Buddhist Festivals Celebrated
Buddhism originated in India about 2500 years ago between the 6th and 4th centuries BC. Buddhism is today the world's fourth-largest religion, with over 500 million followers. Buddhism is a tradition that focuses on personal spiritual development. Buddhists strive for a deeper insight into the true nature of life and do not worship gods or deities.
Buddhism is a religion largely based on teachings of Gautama Buddha. Siddhartha Gautama, was born into a royal family in Lumbini which is in present-day Nepal. He lived a royal life of privilege and luxury until one day he left the royal palace where he saw for the first time, an old man, a sick man, and a corpse. Disturbed by these sights, he left his wife and royal palace to became a monk. He adopted a very harsh life of poverty and asceticism. However this path also did not satisfy him. Buddha then chose to pursue the ‘Middle Way’ - a life without luxury but also without poverty.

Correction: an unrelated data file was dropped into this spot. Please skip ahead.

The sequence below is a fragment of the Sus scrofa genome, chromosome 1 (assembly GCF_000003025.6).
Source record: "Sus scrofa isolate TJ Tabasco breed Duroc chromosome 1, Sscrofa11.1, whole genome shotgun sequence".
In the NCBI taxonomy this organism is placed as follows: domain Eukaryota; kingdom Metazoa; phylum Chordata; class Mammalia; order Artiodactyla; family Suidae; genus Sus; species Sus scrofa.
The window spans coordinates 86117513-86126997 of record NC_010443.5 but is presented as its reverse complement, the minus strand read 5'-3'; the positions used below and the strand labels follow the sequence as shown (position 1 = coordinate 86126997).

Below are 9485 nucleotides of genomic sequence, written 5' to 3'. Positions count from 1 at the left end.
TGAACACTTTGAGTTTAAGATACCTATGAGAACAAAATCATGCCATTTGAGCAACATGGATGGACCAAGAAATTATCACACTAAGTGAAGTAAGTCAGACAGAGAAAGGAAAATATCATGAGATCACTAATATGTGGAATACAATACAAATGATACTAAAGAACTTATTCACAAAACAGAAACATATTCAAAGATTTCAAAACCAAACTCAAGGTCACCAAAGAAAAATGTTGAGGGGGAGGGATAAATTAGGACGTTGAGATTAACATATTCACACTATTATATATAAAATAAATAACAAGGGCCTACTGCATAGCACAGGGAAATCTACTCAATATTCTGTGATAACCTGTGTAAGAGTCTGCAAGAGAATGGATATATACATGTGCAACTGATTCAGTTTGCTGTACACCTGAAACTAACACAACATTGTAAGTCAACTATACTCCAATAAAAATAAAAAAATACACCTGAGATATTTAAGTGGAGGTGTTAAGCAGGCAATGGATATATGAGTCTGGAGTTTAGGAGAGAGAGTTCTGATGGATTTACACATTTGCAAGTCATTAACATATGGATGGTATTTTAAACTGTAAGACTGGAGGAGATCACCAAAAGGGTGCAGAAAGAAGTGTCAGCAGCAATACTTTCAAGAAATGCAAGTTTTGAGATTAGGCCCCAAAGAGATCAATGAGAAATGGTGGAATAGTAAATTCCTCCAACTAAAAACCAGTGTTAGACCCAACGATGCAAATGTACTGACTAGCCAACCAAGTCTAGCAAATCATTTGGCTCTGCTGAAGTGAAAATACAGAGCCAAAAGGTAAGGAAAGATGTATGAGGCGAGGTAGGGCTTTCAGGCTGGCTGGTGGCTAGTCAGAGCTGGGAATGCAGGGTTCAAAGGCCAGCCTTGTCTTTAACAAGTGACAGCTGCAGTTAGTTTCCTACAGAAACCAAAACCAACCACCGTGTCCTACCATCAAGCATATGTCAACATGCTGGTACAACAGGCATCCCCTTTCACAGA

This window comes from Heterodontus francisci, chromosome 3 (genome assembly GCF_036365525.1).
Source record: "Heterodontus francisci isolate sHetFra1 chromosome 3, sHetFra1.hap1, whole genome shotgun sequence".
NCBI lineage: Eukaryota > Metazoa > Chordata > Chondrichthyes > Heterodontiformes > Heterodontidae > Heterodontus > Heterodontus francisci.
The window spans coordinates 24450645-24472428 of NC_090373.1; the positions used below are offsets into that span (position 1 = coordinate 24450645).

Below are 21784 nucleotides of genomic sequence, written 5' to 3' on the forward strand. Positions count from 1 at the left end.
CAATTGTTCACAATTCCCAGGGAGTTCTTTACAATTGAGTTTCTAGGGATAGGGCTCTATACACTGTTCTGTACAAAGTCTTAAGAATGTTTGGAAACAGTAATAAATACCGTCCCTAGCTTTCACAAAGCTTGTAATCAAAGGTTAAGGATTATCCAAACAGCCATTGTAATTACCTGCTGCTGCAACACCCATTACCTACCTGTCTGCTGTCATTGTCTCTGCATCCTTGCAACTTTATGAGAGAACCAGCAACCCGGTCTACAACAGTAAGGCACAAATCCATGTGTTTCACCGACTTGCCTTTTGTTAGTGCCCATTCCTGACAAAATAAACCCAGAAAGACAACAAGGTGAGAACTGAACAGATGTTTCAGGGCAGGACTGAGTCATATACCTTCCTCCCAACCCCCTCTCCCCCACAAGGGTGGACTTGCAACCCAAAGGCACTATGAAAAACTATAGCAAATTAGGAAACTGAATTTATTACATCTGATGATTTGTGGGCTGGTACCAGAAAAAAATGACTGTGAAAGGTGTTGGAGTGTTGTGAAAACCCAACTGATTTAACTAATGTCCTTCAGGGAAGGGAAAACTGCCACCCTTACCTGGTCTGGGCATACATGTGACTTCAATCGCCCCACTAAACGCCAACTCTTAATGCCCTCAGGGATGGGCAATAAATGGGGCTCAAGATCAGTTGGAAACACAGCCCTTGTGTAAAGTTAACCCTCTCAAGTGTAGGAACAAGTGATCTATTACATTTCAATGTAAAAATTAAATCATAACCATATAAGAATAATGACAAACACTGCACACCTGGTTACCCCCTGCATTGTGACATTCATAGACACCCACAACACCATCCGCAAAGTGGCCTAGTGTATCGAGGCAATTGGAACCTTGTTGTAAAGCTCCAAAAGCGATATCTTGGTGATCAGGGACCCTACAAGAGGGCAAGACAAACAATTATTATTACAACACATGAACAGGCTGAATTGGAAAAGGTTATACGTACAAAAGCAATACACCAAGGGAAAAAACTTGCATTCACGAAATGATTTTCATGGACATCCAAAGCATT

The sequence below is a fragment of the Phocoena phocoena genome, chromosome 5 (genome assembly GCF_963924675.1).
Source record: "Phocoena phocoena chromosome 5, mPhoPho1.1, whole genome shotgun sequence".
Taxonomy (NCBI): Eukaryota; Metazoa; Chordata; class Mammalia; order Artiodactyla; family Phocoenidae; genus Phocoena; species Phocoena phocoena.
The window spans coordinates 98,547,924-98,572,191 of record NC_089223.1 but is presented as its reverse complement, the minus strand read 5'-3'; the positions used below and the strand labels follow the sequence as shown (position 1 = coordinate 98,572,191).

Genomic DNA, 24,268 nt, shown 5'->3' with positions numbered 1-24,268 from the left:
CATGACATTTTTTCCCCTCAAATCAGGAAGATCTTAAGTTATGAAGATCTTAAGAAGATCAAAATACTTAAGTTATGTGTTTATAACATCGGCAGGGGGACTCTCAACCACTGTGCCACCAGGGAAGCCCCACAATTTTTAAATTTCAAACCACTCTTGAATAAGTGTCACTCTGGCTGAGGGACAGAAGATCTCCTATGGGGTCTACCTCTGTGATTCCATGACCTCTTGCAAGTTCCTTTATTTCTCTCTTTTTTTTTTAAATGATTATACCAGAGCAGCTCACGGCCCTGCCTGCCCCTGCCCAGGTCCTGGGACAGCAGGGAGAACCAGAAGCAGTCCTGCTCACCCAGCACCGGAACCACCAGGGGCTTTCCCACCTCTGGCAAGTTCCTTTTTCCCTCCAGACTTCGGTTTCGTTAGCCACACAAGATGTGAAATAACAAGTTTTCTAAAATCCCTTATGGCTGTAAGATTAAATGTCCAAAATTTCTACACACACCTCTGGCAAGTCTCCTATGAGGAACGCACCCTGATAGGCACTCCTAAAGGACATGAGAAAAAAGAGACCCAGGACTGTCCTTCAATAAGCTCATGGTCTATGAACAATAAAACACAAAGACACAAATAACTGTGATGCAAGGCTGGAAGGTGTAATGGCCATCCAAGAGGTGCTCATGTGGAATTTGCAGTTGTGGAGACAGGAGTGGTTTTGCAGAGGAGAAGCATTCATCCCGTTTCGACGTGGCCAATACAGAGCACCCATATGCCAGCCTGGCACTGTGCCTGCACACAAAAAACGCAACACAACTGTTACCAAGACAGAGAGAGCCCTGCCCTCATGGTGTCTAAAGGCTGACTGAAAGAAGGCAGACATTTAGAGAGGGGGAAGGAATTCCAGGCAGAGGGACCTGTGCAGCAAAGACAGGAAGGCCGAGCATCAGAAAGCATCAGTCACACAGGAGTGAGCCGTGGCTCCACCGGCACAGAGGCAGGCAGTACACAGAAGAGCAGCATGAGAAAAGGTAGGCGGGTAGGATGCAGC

Given below are some of the Buddhist festivals.
Considered to be the ninth avatar of Vishnu. Buddha Jayanti or Buddha Purnima is marked as the most important day, commemorating the three most significant events in the life of Gautama Buddha that occurred on the same day.
Ullambana, or the Ghost Festival, is the most popular Buddhist festival. On this day, it is believed that the "Gates of the Hell" are opened and the dead souls visit their loved ones.
For Theravada Buddhists, Uposatha are days marked by full and new moons and are observed with intense meditation and study. Past sins are confessed and ancient monastic rules of the Pali Vinaya-pitaka are recited.
Losar is one of the major festivals celebrated by the Tibetan Buddhists with much gaiety in various parts of India. Buddhists dress up well, visit their relatives and offer worships in temples to seek blessings of various gods.